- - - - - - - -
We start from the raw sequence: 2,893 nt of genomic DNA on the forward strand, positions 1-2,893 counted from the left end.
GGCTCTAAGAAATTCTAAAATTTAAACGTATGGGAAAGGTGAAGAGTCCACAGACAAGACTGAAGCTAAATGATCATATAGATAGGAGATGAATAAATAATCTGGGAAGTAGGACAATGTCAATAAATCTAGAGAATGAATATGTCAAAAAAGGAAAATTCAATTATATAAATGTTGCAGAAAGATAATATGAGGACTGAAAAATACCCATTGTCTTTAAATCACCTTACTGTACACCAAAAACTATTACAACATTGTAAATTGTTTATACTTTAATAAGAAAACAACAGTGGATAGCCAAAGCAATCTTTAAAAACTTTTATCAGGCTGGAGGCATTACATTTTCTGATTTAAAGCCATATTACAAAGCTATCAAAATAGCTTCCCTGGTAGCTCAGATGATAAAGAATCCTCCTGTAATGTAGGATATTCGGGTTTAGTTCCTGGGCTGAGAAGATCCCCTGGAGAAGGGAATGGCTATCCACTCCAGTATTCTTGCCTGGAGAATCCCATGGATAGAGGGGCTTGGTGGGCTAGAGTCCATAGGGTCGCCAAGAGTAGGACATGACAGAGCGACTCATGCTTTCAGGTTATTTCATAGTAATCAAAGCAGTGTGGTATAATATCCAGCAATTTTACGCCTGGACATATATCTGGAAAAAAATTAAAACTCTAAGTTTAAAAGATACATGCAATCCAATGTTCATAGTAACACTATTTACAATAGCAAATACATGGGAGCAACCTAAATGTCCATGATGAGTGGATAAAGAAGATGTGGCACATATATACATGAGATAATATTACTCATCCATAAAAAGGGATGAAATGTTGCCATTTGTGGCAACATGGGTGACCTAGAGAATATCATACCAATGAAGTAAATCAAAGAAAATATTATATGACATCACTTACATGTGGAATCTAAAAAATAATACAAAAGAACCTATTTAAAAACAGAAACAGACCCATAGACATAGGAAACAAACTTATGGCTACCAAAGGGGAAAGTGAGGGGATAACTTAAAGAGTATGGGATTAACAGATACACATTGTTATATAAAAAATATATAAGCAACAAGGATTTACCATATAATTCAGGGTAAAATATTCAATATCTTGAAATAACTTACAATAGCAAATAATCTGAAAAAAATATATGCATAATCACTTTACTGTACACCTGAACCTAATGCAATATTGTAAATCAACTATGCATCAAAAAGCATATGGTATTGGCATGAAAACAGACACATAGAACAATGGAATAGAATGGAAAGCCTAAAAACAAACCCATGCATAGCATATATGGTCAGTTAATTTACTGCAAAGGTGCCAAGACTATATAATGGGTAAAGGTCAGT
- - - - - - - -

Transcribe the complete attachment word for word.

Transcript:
We start from the raw sequence: 2,893 nt of genomic DNA on the forward strand, positions 1-2,893 counted from the left end.
GGCTCTAAGAAATTCTAAAATTTAAACGTATGGGAAAGGTGAAGAGTCCACAGACAAGACTGAAGCTAAATGATCATATAGATAGGAGATGAATAAATAATCTGGGAAGTAGGACAATGTCAATAAATCTAGAGAATGAATATGTCAAAAAAGGAAAATTCAATTATATAAATGTTGCAGAAAGATAATATGAGGACTGAAAAATACCCATTGTCTTTAAATCACCTTACTGTACACCAAAAACTATTACAACATTGTAAATTGTTTATACTTTAATAAGAAAACAACAGTGGATAGCCAAAGCAATCTTTAAAAACTTTTATCAGGCTGGAGGCATTACATTTTCTGATTTAAAGCCATATTACAAAGCTATCAAAATAGCTTCCCTGGTAGCTCAGATGATAAAGAATCCTCCTGTAATGTAGGATATTCGGGTTTAGTTCCTGGGCTGAGAAGATCCCCTGGAGAAGGGAATGGCTATCCACTCCAGTATTCTTGCCTGGAGAATCCCATGGATAGAGGGGCTTGGTGGGCTAGAGTCCATAGGGTCGCCAAGAGTAGGACATGACAGAGCGACTCATGCTTTCAGGTTATTTCATAGTAATCAAAGCAGTGTGGTATAATATCCAGCAATTTTACGCCTGGACATATATCTGGAAAAAAATTAAAACTCTAAGTTTAAAAGATACATGCAATCCAATGTTCATAGTAACACTATTTACAATAGCAAATACATGGGAGCAACCTAAATGTCCATGATGAGTGGATAAAGAAGATGTGGCACATATATACATGAGATAATATTACTCATCCATAAAAAGGGATGAAATGTTGCCATTTGTGGCAACATGGGTGACCTAGAGAATATCATACCAATGAAGTAAATCAAAGAAAATATTATATGACATCACTTACATGTGGAATCTAAAAAATAATACAAAAGAACCTATTTAAAAACAGAAACAGACCCATAGACATAGGAAACAAACTTATGGCTACCAAAGGGGAAAGTGAGGGGATAACTTAAAGAGTATGGGATTAACAGATACACATTGTTATATAAAAAATATATAAGCAACAAGGATTTACCATATAATTCAGGGTAAAATATTCAATATCTTGAAATAACTTACAATAGCAAATAATCTGAAAAAAATATATGCATAATCACTTTACTGTACACCTGAACCTAATGCAATATTGTAAATCAACTATGCATCAAAAAGCATATGGTATTGGCATGAAAACAGACACATAGAACAATGGAATAGAATGGAAAGCCTAAAAACAAACCCATGCATAGCATATATGGTCAGTTAATTTACTGCAAAGGTGCCAAGACTATATAATGGGTAAAGGTCAGT